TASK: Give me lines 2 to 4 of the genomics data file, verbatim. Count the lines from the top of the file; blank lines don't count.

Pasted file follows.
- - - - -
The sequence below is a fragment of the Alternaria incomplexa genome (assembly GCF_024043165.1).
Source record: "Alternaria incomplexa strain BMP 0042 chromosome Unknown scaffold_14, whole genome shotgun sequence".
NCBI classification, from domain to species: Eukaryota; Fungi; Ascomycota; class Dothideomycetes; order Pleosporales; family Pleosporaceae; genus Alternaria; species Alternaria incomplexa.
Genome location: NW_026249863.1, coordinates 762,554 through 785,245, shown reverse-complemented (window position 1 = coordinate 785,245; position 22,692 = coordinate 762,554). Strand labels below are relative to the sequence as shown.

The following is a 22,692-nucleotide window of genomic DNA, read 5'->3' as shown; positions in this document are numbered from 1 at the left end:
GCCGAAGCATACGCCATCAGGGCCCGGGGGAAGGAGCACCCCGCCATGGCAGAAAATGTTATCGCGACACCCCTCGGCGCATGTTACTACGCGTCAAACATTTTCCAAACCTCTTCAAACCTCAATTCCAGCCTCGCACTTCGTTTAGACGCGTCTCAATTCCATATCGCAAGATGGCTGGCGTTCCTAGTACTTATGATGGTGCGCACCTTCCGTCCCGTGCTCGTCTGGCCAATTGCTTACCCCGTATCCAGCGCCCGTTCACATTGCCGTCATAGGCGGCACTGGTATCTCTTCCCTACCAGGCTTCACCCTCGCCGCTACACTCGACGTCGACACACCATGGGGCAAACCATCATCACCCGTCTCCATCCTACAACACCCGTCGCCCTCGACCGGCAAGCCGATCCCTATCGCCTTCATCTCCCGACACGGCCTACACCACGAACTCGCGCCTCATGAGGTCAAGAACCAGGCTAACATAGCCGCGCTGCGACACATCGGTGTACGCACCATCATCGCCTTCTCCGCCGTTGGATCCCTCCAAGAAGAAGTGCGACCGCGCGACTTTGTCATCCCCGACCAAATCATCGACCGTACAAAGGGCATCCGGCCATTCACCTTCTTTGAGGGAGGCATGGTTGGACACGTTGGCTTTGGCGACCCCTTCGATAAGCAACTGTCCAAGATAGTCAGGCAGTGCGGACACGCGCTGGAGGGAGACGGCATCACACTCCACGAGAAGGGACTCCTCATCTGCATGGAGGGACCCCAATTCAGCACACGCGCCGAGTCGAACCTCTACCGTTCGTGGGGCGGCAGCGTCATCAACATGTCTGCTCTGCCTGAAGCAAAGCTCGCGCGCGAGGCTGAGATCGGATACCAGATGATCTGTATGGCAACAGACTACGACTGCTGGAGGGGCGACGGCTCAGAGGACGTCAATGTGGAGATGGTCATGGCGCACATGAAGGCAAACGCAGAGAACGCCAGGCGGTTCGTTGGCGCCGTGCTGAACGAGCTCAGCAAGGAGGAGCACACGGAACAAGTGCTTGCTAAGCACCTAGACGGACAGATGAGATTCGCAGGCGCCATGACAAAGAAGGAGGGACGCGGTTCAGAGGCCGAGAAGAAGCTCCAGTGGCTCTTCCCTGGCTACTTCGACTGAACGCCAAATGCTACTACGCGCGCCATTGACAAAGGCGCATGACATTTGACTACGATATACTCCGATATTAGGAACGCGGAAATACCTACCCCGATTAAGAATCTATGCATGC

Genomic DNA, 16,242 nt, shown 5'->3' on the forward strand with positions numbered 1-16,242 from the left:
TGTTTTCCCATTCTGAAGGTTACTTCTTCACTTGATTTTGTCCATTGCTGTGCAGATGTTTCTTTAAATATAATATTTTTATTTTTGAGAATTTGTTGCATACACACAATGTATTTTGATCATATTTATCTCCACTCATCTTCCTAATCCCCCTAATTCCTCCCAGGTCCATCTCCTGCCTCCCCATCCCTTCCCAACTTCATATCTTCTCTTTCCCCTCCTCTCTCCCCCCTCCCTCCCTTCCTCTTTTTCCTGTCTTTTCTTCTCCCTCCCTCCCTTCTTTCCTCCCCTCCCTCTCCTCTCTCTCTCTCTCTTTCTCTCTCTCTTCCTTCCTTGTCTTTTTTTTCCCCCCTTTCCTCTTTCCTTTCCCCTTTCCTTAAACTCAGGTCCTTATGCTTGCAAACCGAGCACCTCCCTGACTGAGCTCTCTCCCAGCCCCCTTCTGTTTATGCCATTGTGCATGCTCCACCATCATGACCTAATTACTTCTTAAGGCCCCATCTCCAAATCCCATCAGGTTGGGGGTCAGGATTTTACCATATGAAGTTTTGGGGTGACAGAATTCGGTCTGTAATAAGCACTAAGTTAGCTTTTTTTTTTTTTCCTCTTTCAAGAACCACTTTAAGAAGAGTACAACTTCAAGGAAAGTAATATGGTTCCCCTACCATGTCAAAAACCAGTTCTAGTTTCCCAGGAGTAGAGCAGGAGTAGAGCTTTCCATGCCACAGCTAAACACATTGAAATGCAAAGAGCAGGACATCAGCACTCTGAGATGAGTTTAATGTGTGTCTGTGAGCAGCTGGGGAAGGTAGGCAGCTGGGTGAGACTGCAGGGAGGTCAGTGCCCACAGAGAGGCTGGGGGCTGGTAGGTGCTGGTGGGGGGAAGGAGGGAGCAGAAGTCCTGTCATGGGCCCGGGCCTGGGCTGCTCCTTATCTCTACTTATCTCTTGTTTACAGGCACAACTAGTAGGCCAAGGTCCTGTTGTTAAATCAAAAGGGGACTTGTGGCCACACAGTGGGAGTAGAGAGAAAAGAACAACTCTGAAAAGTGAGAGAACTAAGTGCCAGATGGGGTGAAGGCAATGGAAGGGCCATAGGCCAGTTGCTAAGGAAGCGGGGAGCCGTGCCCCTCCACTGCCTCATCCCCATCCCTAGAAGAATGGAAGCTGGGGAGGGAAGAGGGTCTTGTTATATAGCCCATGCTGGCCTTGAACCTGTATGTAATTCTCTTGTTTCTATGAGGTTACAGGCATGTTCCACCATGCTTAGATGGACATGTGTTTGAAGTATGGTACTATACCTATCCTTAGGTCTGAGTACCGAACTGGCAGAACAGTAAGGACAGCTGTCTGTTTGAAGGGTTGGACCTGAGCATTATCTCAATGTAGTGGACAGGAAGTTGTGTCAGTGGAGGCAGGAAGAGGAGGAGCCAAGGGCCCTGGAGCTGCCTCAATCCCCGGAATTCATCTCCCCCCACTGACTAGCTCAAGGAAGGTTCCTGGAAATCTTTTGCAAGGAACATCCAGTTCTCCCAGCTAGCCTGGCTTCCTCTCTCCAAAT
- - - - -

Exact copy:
Source record: "Alternaria incomplexa strain BMP 0042 chromosome Unknown scaffold_14, whole genome shotgun sequence".
NCBI classification, from domain to species: Eukaryota; Fungi; Ascomycota; class Dothideomycetes; order Pleosporales; family Pleosporaceae; genus Alternaria; species Alternaria incomplexa.
Genome location: NW_026249863.1, coordinates 762,554 through 785,245, shown reverse-complemented (window position 1 = coordinate 785,245; position 22,692 = coordinate 762,554). Strand labels below are relative to the sequence as shown.